El Conde. My heart is full of trouble and bitterness. I have no longer any children — I have no longer any love.

D. Pio. Love Humanity: be like God who loves equally all his people.

El Conde. But that is so lofty. He creates, he loves. He makes no distinction of rank — Tell me, great philosopher, what do you think of honor ?

D. Pio (confused). Honor — well, honor — I’ve always thought honor was something like — decorations — We speak of funeral honors, national honor, the field of honor— In fact, I don’t know what it is —

El Conde. I mean family honor, the purity of the race, the lustre of one’s name. I have come to the conclusion to-night — and I tell you this quite frankly — that if we could convert honor into a material substance it would be an excellent thing with which to fertilize the land.

D. Pio (trying to sharpen his wits). If honor is n’t pure living, neighborly love, wishing no evil, not even to our enemies, then by the beard of Jupiter, I don’t know what it is.

El Conde. It seems to me, my good Coronado, that you are discovering a new world — still far away — but you have caught a glimpse of it through the mist.

The Count fears pursuit and is about to escape and become a wanderer when he hears the voice of Dolly. She has learned of the plan to confine him, and her loving heart yearns to protect him. She has escaped from her mother and has been looking for her grandfather all the evening, for of course she is ignorant of the shameful secret of her parentage. When she finds him she clings to him. The old man feels his soul invaded and refreshed by her unselfish love; his prejudices, his sense of family honor, his anger, his outraged worldly dignity, all melt away under the warmth of this loving heart, and he exclaims with uplifted hands, —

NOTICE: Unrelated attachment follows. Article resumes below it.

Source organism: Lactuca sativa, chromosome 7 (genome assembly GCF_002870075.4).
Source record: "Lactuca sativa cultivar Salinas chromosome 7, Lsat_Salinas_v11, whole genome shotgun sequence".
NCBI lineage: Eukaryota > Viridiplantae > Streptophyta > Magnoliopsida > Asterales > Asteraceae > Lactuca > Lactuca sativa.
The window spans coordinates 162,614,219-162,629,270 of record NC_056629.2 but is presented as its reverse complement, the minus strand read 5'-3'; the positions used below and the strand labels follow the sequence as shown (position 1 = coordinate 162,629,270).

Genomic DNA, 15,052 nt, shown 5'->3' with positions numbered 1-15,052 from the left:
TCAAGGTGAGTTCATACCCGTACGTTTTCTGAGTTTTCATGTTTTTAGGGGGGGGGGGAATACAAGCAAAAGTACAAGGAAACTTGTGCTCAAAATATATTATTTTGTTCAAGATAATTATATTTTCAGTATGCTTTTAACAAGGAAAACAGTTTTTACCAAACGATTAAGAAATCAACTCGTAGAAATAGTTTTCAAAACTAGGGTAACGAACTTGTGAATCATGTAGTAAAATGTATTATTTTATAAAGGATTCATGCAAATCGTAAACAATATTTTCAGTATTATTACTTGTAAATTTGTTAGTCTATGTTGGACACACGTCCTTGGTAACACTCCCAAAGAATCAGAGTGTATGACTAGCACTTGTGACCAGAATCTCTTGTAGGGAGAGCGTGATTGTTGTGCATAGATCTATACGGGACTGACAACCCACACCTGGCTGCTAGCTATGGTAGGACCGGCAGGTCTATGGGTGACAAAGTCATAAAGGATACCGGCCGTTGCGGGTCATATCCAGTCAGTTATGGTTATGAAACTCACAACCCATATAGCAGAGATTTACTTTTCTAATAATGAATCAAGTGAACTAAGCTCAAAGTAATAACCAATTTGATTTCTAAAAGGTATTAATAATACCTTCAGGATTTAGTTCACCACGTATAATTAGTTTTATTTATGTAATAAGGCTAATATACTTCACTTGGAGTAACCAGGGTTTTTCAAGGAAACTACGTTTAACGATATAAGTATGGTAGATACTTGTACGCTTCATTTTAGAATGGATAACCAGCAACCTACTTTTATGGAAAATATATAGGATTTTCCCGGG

“ O God! out of the heart of the storm come to me thy blessings. Now I see that human thoughts, plans, and decisions are as naught. They are but rust which crumbles and falls; that which is within is that which lasts. My child — God has brought you to me — love is eternal truth.”

In this play of five acts there is no love intrigue, and the dénouement is diametrically opposed to the Calderonian conception of honor as well as to the Cervantesque prejudice of the ties of kinship. Neither is it a work of tendencies or of literary theories, nor is it an analysis of vulgar passion, or a pathological study; it is much more than all this. The author has been able to look into the soul of the public, and he has realized that the true mission of the dramatic writer is to touch the chords to which all hearts can respond. The heart of the Spanish public has responded with quick enthusiasm and with warm sympathy to the clear strong note of love which rings persistently throughout nearly all the plays of Spain’s greatest writer. His lofty spirituality responds to a yearning in the people, a yearning which long since was classified as a beatitude.